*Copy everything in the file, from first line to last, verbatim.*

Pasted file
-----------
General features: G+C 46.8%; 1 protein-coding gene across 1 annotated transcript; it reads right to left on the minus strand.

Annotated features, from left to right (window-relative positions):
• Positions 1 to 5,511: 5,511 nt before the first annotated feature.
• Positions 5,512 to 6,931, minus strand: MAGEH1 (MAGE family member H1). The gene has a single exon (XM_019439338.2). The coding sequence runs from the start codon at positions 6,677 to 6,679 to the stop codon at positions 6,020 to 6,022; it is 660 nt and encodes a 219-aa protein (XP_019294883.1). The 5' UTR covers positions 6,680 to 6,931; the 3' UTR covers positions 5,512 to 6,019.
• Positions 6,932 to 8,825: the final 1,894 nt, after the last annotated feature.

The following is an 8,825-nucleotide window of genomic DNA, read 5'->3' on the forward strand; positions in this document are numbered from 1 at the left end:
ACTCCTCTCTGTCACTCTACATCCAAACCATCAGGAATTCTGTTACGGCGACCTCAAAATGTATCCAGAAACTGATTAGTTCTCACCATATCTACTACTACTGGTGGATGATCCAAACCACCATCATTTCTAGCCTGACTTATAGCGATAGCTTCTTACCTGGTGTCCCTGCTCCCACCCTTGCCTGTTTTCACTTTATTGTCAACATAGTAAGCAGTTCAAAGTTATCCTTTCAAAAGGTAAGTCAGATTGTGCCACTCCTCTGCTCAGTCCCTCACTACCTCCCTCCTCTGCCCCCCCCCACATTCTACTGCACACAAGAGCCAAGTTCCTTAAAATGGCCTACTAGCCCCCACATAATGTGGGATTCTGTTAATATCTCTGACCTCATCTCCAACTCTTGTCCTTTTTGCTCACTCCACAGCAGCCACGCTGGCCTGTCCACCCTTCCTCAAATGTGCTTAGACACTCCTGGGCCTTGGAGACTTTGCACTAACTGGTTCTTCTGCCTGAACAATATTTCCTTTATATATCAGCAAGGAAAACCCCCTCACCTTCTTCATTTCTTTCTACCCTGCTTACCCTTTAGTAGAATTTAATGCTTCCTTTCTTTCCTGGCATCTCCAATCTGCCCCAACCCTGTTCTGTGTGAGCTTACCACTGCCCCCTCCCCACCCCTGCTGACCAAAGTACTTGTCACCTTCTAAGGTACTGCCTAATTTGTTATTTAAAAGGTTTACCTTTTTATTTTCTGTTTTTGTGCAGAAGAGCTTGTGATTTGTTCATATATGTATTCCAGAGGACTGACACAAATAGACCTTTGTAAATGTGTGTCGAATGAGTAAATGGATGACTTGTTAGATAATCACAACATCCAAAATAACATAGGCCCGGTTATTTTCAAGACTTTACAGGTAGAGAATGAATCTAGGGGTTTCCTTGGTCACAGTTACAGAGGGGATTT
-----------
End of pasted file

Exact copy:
General features: G+C 46.8%; 1 protein-coding gene across 1 annotated transcript; it reads right to left on the minus strand.

Annotated features, from left to right (window-relative positions):
• Positions 1 to 5,511: 5,511 nt before the first annotated feature.
• Positions 5,512 to 6,931, minus strand: MAGEH1 (MAGE family member H1). The gene has a single exon (XM_019439338.2). The coding sequence runs from the start codon at positions 6,677 to 6,679 to the stop codon at positions 6,020 to 6,022; it is 660 nt and encodes a 219-aa protein (XP_019294883.1). The 5' UTR covers positions 6,680 to 6,931; the 3' UTR covers positions 5,512 to 6,019.
• Positions 6,932 to 8,825: the final 1,894 nt, after the last annotated feature.

The following is an 8,825-nucleotide window of genomic DNA, read 5'->3' on the forward strand; positions in this document are numbered from 1 at the left end:
ACTCCTCTCTGTCACTCTACATCCAAACCATCAGGAATTCTGTTACGGCGACCTCAAAATGTATCCAGAAACTGATTAGTTCTCACCATATCTACTACTACTGGTGGATGATCCAAACCACCATCATTTCTAGCCTGACTTATAGCGATAGCTTCTTACCTGGTGTCCCTGCTCCCACCCTTGCCTGTTTTCACTTTATTGTCAACATAGTAAGCAGTTCAAAGTTATCCTTTCAAAAGGTAAGTCAGATTGTGCCACTCCTCTGCTCAGTCCCTCACTACCTCCCTCCTCTGCCCCCCCCCACATTCTACTGCACACAAGAGCCAAGTTCCTTAAAATGGCCTACTAGCCCCCACATAATGTGGGATTCTGTTAATATCTCTGACCTCATCTCCAACTCTTGTCCTTTTTGCTCACTCCACAGCAGCCACGCTGGCCTGTCCACCCTTCCTCAAATGTGCTTAGACACTCCTGGGCCTTGGAGACTTTGCACTAACTGGTTCTTCTGCCTGAACAATATTTCCTTTATATATCAGCAAGGAAAACCCCCTCACCTTCTTCATTTCTTTCTACCCTGCTTACCCTTTAGTAGAATTTAATGCTTCCTTTCTTTCCTGGCATCTCCAATCTGCCCCAACCCTGTTCTGTGTGAGCTTACCACTGCCCCCTCCCCACCCCTGCTGACCAAAGTACTTGTCACCTTCTAAGGTACTGCCTAATTTGTTATTTAAAAGGTTTACCTTTTTATTTTCTGTTTTTGTGCAGAAGAGCTTGTGATTTGTTCATATATGTATTCCAGAGGACTGACACAAATAGACCTTTGTAAATGTGTGTCGAATGAGTAAATGGATGACTTGTTAGATAATCACAACATCCAAAATAACATAGGCCCGGTTATTTTCAAGACTTTACAGGTAGAGAATGAATCTAGGGGTTTCCTTGGTCACAGTTACAGAGGGGATTT